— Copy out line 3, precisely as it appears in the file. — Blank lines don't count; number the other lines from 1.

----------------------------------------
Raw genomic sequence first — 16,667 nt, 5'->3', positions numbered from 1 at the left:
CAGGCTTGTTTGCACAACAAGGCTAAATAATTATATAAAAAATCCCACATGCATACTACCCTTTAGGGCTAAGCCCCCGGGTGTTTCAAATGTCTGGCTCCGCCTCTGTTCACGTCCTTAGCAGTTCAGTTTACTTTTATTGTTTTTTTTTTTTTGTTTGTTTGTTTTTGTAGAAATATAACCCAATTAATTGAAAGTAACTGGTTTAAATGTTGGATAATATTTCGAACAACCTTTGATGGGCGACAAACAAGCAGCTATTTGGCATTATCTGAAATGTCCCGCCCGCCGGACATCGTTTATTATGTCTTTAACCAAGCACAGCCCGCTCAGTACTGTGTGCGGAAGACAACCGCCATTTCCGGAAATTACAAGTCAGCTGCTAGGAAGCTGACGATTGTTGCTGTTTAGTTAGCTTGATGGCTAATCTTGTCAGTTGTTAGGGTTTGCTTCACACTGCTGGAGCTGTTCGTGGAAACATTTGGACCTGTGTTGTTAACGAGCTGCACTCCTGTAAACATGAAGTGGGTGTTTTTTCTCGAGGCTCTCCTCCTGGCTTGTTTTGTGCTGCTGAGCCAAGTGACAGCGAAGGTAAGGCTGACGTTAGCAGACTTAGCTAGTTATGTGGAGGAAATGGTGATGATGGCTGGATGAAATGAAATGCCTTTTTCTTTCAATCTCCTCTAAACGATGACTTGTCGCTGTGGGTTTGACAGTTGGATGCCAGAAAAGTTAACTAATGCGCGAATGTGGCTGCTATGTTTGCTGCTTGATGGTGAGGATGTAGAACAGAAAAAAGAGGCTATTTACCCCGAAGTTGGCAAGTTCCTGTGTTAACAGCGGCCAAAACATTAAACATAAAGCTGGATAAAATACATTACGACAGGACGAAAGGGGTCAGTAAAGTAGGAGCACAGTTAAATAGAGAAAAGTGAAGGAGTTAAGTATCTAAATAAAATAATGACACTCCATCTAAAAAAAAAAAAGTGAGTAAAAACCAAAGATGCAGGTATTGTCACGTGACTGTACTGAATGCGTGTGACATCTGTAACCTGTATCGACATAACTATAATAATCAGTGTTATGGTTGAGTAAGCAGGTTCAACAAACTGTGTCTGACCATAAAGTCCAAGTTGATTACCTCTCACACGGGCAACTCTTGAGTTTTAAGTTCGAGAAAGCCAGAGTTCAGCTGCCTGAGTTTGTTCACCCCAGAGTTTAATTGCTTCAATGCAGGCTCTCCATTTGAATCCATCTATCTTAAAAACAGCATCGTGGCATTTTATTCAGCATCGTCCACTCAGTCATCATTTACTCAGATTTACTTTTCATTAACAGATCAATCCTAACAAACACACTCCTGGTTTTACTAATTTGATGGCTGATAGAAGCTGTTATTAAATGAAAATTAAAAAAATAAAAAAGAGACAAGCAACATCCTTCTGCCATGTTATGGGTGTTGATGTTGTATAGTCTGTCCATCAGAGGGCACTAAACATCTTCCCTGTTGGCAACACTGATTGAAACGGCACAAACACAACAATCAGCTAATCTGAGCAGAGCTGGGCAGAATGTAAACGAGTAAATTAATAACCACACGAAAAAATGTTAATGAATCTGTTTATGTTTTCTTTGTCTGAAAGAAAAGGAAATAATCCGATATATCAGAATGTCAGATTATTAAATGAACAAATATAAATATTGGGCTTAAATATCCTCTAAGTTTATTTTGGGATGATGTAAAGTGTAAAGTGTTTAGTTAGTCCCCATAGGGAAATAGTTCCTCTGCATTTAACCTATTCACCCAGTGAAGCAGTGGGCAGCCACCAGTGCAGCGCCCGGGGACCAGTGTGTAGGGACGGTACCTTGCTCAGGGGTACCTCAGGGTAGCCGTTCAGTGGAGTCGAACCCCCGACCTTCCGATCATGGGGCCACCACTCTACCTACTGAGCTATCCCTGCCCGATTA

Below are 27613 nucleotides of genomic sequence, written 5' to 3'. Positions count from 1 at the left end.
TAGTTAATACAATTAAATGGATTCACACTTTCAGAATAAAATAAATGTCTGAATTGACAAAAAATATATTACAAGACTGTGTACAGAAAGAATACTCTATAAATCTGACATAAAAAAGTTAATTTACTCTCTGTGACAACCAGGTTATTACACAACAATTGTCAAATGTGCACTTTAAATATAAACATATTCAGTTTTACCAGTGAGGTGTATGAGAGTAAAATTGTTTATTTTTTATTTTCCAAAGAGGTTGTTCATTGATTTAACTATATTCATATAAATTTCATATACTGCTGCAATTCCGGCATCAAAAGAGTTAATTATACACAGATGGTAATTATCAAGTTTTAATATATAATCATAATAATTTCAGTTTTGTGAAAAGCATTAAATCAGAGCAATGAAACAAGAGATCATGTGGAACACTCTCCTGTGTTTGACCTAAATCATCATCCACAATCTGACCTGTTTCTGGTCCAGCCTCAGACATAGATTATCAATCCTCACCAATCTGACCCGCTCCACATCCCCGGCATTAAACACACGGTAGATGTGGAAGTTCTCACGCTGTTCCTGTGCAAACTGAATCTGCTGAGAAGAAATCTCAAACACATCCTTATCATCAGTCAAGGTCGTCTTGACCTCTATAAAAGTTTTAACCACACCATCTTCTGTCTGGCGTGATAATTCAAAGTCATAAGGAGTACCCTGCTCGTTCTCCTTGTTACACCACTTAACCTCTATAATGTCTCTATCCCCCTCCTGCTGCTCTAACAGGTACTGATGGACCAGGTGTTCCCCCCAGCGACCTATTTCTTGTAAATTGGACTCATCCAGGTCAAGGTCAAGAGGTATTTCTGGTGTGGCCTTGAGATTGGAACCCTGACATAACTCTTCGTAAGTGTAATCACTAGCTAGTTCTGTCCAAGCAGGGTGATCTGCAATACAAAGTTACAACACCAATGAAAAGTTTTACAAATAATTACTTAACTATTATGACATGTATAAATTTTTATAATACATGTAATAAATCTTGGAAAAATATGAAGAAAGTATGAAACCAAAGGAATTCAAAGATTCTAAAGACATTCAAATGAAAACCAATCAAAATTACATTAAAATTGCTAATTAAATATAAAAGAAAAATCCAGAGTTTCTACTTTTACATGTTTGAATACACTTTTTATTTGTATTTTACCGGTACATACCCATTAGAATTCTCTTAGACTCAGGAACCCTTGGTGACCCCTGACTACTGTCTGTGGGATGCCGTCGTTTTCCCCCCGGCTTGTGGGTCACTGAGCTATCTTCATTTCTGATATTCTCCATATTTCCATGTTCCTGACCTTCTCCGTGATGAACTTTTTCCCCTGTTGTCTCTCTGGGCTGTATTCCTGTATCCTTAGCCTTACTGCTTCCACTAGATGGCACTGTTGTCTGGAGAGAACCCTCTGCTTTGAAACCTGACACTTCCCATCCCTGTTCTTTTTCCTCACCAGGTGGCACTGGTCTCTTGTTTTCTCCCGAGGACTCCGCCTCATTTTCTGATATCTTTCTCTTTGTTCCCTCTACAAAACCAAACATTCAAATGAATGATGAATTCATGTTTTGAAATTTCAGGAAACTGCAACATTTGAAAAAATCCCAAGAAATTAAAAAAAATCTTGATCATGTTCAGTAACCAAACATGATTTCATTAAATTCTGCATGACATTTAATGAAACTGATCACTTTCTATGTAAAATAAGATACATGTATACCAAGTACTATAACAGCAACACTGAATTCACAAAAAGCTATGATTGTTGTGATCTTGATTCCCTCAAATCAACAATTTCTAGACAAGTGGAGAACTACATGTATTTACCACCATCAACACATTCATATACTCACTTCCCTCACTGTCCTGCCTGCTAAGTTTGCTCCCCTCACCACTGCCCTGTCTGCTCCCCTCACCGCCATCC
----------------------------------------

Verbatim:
Below are 27613 nucleotides of genomic sequence, written 5' to 3'. Positions count from 1 at the left end.